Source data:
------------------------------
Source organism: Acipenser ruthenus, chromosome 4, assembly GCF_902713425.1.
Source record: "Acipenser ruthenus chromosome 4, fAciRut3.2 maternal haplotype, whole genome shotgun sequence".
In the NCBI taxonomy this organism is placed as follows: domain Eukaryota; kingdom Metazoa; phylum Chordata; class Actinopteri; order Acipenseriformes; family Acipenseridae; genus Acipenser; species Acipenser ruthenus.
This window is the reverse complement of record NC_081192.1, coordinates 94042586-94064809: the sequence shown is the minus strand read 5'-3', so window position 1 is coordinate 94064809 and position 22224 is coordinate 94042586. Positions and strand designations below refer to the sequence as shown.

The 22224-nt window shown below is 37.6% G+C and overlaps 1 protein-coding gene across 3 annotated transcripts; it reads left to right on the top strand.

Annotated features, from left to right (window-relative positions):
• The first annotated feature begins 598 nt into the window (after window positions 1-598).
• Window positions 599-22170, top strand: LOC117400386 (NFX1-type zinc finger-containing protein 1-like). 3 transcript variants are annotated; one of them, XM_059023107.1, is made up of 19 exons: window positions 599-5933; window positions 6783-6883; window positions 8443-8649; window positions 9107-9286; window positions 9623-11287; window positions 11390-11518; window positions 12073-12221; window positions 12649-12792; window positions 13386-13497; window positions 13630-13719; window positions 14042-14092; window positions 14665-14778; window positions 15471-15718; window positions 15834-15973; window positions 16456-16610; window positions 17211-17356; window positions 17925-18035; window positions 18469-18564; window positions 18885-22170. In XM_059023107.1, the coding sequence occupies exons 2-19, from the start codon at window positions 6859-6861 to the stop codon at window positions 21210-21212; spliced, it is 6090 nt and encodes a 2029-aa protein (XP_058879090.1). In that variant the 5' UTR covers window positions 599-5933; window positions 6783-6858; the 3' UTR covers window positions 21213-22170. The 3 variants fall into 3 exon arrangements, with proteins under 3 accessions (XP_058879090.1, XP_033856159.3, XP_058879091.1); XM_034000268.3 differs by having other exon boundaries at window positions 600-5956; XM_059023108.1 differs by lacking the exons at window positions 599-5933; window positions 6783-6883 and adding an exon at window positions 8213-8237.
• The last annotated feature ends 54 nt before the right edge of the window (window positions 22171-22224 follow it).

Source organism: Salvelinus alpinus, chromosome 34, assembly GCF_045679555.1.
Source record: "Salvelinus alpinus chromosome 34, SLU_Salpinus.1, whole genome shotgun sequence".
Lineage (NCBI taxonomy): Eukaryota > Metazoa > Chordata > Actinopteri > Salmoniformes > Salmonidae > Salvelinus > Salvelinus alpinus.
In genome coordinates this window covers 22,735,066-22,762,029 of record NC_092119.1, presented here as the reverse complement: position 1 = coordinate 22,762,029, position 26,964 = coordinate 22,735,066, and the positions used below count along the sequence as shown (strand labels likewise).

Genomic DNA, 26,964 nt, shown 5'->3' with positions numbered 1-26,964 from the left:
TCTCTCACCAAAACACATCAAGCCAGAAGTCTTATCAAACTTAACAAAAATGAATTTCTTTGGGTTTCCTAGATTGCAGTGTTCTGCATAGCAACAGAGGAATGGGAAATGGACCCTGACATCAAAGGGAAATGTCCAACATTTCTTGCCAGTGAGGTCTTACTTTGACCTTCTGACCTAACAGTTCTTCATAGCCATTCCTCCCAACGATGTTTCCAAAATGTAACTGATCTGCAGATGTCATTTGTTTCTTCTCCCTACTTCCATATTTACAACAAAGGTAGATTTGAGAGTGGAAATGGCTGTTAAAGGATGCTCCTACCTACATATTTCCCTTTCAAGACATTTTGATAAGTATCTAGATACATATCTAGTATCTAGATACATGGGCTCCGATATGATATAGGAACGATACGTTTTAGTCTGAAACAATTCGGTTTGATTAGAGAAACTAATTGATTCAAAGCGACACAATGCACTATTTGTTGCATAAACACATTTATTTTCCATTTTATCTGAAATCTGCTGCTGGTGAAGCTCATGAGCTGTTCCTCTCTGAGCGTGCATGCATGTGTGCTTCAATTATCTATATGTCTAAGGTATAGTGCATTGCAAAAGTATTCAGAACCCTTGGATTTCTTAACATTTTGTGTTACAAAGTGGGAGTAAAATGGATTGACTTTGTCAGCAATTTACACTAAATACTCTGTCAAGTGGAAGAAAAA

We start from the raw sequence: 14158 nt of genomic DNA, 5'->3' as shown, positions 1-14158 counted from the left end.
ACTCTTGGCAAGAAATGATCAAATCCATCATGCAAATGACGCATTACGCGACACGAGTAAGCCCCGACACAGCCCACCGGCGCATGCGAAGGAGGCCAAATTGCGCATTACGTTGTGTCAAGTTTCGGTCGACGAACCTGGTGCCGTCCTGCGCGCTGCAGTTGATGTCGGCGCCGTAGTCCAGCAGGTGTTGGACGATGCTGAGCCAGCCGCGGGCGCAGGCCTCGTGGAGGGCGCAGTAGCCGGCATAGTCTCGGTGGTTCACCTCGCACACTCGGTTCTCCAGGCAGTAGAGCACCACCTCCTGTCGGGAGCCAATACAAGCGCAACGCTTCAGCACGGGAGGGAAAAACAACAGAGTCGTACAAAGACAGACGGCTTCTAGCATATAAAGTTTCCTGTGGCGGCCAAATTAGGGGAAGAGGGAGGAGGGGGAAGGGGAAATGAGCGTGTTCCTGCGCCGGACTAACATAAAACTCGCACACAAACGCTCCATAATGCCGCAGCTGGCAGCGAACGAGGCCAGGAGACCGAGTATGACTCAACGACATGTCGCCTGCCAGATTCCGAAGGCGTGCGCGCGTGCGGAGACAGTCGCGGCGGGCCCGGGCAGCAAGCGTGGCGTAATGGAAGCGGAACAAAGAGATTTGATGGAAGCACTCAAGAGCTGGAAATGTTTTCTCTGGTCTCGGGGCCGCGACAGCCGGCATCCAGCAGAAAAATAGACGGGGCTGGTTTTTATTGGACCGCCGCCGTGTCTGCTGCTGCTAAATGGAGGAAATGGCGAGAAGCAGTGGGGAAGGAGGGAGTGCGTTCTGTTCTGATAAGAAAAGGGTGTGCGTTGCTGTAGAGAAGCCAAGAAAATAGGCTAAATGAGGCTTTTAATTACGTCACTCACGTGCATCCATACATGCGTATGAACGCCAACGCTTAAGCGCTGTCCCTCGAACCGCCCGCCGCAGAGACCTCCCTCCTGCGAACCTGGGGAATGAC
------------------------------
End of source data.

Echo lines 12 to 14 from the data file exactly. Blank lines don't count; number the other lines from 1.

Lineage (NCBI taxonomy): Eukaryota > Metazoa > Chordata > Actinopteri > Salmoniformes > Salmonidae > Salvelinus > Salvelinus alpinus.
In genome coordinates this window covers 22,735,066-22,762,029 of record NC_092119.1, presented here as the reverse complement: position 1 = coordinate 22,762,029, position 26,964 = coordinate 22,735,066, and the positions used below count along the sequence as shown (strand labels likewise).

Genomic DNA, 26,964 nt, shown 5'->3' with positions numbered 1-26,964 from the left: